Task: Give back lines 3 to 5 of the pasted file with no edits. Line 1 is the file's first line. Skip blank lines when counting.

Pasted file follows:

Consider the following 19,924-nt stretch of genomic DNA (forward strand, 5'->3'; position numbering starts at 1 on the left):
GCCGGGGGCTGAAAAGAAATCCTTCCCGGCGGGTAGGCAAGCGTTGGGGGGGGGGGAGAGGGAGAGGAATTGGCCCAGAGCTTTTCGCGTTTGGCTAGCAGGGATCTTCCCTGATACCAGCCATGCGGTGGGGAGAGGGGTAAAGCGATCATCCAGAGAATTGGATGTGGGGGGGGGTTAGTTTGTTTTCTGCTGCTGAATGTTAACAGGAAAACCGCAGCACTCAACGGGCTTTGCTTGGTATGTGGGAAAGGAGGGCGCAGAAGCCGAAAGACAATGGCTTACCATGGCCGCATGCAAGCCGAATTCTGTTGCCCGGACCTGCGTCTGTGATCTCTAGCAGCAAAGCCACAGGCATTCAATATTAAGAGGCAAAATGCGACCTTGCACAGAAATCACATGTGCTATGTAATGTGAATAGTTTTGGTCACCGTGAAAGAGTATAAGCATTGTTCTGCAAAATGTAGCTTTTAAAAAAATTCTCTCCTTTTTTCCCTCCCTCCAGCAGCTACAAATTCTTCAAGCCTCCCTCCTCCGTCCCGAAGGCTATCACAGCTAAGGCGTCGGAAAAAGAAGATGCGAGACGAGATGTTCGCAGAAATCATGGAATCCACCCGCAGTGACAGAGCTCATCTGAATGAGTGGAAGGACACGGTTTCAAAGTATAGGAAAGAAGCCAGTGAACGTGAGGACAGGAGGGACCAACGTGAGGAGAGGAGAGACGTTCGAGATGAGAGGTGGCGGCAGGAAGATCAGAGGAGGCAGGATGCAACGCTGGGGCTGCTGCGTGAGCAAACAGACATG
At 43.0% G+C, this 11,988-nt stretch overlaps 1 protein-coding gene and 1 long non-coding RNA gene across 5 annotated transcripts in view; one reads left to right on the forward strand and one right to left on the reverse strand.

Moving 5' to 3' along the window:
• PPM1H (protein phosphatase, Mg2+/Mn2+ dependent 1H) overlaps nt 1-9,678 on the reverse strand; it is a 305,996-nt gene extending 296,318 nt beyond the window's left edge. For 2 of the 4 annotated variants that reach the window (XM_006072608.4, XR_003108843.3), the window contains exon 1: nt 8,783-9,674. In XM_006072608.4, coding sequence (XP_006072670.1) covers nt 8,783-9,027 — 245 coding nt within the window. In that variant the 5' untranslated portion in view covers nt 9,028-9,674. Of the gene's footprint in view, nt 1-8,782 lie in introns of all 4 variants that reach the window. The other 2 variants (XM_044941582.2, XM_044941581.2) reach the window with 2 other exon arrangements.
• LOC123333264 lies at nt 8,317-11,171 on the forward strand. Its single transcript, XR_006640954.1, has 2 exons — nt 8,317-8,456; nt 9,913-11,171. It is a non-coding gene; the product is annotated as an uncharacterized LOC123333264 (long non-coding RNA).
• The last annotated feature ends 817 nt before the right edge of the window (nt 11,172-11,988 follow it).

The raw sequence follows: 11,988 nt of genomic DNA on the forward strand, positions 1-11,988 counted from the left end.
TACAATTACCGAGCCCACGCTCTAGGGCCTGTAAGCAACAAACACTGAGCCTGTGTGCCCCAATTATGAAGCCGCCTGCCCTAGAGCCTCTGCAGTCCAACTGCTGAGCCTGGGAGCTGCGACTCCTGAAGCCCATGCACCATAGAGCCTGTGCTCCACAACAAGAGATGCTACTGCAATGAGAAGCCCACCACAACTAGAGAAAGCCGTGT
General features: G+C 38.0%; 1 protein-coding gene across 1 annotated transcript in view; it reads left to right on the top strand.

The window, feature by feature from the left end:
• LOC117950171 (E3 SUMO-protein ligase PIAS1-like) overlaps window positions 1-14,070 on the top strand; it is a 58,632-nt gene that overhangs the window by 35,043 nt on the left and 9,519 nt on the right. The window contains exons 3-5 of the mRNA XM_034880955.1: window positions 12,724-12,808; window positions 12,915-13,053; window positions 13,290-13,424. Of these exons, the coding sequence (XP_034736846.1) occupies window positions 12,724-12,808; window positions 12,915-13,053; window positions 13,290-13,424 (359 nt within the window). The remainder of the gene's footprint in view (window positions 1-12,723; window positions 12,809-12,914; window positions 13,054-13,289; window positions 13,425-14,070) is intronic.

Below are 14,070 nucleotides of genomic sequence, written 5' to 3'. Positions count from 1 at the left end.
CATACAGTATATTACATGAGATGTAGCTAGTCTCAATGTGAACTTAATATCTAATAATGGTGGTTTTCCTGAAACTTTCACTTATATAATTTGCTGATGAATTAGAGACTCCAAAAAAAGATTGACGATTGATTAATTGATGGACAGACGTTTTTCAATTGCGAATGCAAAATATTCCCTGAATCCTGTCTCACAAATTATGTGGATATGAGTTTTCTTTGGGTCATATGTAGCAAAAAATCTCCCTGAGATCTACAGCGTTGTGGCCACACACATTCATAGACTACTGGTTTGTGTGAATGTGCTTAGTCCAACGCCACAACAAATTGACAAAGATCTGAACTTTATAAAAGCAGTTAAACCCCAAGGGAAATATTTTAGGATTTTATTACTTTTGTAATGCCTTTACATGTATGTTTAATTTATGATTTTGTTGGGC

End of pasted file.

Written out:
At 43.0% G+C, this 11,988-nt stretch overlaps 1 protein-coding gene and 1 long non-coding RNA gene across 5 annotated transcripts in view; one reads left to right on the forward strand and one right to left on the reverse strand.

Moving 5' to 3' along the window:
• PPM1H (protein phosphatase, Mg2+/Mn2+ dependent 1H) overlaps nt 1-9,678 on the reverse strand; it is a 305,996-nt gene extending 296,318 nt beyond the window's left edge. For 2 of the 4 annotated variants that reach the window (XM_006072608.4, XR_003108843.3), the window contains exon 1: nt 8,783-9,674. In XM_006072608.4, coding sequence (XP_006072670.1) covers nt 8,783-9,027 — 245 coding nt within the window. In that variant the 5' untranslated portion in view covers nt 9,028-9,674. Of the gene's footprint in view, nt 1-8,782 lie in introns of all 4 variants that reach the window. The other 2 variants (XM_044941582.2, XM_044941581.2) reach the window with 2 other exon arrangements.